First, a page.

There is no doubt – the foundations that support dark web marketplaces as a crucial cog of illicit trade are unsteady.
According to Digital Shadows CEO and co-founder Alastair Paterson, the recent takedown of AlphaBay by an international law enforcement investigation, followed soon thereafter by the shutdown of Hansa has left many wondering about the future of dark web marketplaces.
“An erosion of trust in these more established marketplace models will likely derail efforts by others to fill the void quickly,” says Paterson.
However, Paterson uses an old phrase to illustrate the situation: ‘When one door closes, a window opens.’
“You can bet that as you’re reading this, those engaged in cyber crime on the dark web are looking for that next ‘market place window’ to open,” Paterson says.
“The fact remains, sellers still need to find customers and customers still need access to illicit goods and services.”
Paterson says that while it is important to note that cybercrime isn’t limited exclusively to the dark web (particularly given the fact some countries don’t extradite cybercriminals), it’s safe to assume that disillusioned buyers are actively seeking alternative, more secure and anonymised methods for conducting transactions via the dark web.
“Despite the popularity and convenience of AlphaBay for selling drugs and credit card information, for years cybercriminals selling sensitive data or malware variants frequently opted for direct peer-to-peer (P2P) communication and relationships made on specialised forums,” says Paterson.
“The P2P model provides more control and helps safeguard against exit scams and loss of funds, which weighed heavily on vendors and customers.”
A more formalised approach to this method of trade has emerged, according to Paterson, with one of the first fully decentralised PTP marketplaces known as OpenBazaar, an open source project that allows the unrestricted sale of goods between anonymous buyers and sellers.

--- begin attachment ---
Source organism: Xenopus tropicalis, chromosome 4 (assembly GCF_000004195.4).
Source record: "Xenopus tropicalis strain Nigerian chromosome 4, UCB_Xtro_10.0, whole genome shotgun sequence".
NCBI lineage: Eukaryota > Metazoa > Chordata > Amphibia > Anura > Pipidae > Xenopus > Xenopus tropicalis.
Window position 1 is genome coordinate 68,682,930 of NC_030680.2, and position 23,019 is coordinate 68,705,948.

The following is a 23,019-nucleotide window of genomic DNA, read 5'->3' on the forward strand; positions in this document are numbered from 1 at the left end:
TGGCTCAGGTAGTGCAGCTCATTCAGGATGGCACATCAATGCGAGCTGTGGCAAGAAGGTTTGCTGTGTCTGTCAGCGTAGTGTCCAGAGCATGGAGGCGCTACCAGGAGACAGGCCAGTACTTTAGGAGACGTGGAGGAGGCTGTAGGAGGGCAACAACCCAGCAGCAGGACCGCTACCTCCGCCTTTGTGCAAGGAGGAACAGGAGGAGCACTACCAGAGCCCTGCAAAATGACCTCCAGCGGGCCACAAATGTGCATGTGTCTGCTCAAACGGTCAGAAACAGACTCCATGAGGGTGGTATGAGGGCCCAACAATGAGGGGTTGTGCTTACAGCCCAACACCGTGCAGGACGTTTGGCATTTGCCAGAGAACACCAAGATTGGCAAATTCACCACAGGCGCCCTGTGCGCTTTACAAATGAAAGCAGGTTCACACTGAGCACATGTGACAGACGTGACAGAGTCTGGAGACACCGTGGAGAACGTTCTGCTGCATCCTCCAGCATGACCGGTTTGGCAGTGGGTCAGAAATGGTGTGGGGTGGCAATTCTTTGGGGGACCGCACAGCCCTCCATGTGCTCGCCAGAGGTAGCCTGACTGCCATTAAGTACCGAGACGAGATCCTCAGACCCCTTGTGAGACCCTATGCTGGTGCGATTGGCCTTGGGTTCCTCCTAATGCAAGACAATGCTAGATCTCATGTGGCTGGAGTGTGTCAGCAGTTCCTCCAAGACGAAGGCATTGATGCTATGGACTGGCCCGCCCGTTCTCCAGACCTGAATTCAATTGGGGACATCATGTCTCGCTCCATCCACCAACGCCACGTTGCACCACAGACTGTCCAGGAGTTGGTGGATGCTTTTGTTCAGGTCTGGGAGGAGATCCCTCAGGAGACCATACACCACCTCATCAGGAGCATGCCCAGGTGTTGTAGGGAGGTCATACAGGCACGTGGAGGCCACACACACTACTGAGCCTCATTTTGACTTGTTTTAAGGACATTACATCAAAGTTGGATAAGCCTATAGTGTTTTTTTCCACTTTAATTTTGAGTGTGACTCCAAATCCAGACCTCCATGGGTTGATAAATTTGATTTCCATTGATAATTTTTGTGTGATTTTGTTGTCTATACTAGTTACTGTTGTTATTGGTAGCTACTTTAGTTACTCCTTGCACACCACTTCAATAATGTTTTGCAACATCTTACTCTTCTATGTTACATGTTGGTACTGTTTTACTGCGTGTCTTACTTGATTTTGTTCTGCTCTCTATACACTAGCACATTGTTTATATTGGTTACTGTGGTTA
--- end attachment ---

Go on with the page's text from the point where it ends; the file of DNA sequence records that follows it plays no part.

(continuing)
“OpenBazaar is accessed through a front-end client that can be freely downloaded from the project website. All transactions are made using Bitcoin and are recorded on the project Blockchain as cryptographically signed smart contracts,” says Paterson.
“This addresses problems with user trust; if all transactions are permanently recorded, vendors who attempt to scam buyers can be more easily identified. Furthermore, platform operators have no control over listings and the platform is split among many nodes, making it highly resilient to law enforcement takedowns or attacks by other criminal actors.”
The emergence of these decentralised marketplaces within the criminal underworld poses significant challenges for law enforcement agencies and private security vendors.
Paterson says the although public blockchains can be freely mined for data, the very high volume of content is likely to make parsing this information and developing actionable intelligence very technically and logistically challenging.
“Furthermore, previous law enforcement operations targeting criminal marketplaces or forums have tended to revolve around targeting site operators or geo-locating servers and conducting raids; neither of these would likely be effective for targeting a decentralised platform,” says Paterson.
“In this scenario, it would be more effective to target individual prominent vendors or vendor networks and attempt to identify and locate them, admittedly a more piecemeal approach.”
Paterson says decentralised marketplaces are not yet the dominant model, with many buyers and sellers have moved to Dream marketplace.
“However, there is growing interest in this model and we’ll be keeping tabs on what forms they will take, as well as how law enforcement and security researchers will overcome the challenges they present,” Paterson concludes.